China / Society

Drought could end 11 years of harvest growth

By Xinhua in Zhengzhou (China Daily) Updated: 2014-08-09 07:40

Drought could end 11 years of harvest growth

A water channel in Jun county, Henan province is a mass of huge cracks due to severe drought, July 28, 2014. The province is experiencing far-reaching water shortages at a time when it should be flood season. [Photo/IC] 

A severe drought in China's major crop-producing regions threatens to end 11 consecutive years of annual growth in the country's harvest.

The drought, affecting 4 million hectares of farmland, has cut the agricultural water supply in provinces including Henan, Hubei, Shandong and Liaoning, and shows no sign of abating.

Drought could end 11 years of harvest growth
Drought persists in Central China's Henan

It coincides with one of the most critical periods of cultivation, according to agricultural experts.

Crops on more than 560,000 hectares of farmland have been reduced, according to the State Flood Control and Drought Relief Headquarters.

Irrigation costs have doubled or even tripled, prompting some farmers to refrain from planting.

Some villagers gave up because they figured that proceeds from their crops could never cover the cost of irrigation, said Liu Luying, village head in Tielu, Henan.

Agriculture Minister Han Changfu said the ministry's goal is to make sure crops are reduced as little as possible in severely hit regions, while ensuring they increase as much as possible in areas not affected by the drought.

The Agriculture Ministry has sent 11 teams of officials and experts to drought-ravaged places to encourage best practices in disaster relief.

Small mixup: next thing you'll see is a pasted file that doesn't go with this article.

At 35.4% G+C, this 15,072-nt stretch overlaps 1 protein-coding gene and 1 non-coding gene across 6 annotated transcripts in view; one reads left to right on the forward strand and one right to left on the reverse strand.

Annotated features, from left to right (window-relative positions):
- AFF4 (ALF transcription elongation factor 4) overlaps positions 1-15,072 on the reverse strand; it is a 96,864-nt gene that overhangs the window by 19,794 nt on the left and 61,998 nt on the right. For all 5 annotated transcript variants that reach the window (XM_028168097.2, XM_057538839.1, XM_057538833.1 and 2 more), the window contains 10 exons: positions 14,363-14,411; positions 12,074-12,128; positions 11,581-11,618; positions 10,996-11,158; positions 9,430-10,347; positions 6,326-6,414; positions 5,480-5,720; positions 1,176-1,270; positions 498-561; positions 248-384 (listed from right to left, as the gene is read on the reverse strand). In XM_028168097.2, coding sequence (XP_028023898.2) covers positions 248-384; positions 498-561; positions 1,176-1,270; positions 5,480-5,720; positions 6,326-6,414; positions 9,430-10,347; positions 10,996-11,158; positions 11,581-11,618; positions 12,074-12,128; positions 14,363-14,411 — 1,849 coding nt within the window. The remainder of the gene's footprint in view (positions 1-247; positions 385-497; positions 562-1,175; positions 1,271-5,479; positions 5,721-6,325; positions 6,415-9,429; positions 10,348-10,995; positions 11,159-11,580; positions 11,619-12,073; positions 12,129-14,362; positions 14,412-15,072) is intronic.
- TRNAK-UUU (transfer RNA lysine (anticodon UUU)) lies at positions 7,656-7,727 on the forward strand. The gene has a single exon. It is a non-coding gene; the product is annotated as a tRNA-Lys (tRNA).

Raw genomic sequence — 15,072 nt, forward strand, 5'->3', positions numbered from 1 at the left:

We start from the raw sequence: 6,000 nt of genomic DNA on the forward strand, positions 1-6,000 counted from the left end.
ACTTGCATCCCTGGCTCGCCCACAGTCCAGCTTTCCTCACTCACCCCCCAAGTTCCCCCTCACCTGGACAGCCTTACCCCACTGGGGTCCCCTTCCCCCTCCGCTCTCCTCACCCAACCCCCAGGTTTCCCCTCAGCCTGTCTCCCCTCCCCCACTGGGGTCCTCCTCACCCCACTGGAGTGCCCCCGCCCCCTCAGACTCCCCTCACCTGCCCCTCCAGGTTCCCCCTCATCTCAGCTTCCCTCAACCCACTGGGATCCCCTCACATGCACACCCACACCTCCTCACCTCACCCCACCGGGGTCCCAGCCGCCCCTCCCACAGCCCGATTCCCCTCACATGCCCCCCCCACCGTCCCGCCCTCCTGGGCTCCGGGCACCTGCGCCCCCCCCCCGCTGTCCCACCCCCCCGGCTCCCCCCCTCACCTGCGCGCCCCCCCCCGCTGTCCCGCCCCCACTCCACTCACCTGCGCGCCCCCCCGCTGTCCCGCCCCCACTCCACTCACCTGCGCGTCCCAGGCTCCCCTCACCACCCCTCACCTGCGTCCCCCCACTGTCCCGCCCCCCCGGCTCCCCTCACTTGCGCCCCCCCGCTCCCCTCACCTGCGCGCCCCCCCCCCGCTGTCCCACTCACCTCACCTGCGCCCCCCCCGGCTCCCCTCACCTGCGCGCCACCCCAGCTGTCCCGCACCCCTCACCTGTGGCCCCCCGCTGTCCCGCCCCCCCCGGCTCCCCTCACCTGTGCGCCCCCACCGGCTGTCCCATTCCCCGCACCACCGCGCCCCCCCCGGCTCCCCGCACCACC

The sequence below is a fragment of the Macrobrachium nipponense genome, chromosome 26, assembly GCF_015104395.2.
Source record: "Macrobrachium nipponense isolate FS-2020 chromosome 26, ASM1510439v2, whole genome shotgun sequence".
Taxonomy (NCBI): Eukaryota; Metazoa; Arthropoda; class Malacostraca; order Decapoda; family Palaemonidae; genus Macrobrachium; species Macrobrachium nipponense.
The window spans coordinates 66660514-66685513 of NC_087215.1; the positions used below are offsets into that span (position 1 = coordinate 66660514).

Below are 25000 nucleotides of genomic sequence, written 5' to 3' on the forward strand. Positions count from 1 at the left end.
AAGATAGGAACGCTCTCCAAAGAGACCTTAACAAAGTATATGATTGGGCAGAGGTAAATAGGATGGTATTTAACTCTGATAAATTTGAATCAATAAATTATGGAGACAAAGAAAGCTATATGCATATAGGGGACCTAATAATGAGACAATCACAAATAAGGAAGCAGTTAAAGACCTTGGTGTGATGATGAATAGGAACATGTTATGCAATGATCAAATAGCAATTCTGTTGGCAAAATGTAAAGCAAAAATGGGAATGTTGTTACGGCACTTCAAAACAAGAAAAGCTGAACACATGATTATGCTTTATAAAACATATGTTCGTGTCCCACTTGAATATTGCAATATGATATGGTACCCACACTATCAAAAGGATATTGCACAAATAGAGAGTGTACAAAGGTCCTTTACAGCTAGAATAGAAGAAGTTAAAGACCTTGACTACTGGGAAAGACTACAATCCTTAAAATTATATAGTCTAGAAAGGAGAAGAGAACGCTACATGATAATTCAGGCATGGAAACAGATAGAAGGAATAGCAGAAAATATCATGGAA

Rainfall in North China has declined by 35 percent, and in Central China by 21 percent from last year, according to the National Meteorological Center.

Henan, which produces one-tenth of China's crops, has received only one-third of the rainfall it had by this point last year.

While intensive irrigation has eased conditions in some areas, about 35 percent of Henan's small reservoirs have dried up, and half of its small and medium-sized rivers have been cut off.

The groundwater level in some mountainous regions has declined by 15 meters on average.

Meanwhile, recent extreme high temperatures in North China worsened the situation, according to agricultural and meteorological authorities.

Authorities in Xinjiang said one of the region's major crop-producing areas is having its most severe drought since 1991.

More than 80,000 hectares of farmland in the Ili valley, Xinjiang's major grain-producing area, have been affected. Wheat, corn and rapeseed crops are estimated to be reduced by more than 40 percent.

"We have to give up on the crops. The more we invest, the more we could lose," said Kurbanjan, a farmer in Qong Bura, a town in the Qapqal Xibe autonomous county.

The drought has also disrupted water supply to 45 villages, and 4 million head of livestock cannot find enough grass to feed on, the local government said.

It has earmarked 10 million yuan ($1.62 million) to finance for drought-relief efforts, including clearing trenches and building dams.

The allocation of water resources is now focused on high-yield farmland, cash crops and cattle ranching.

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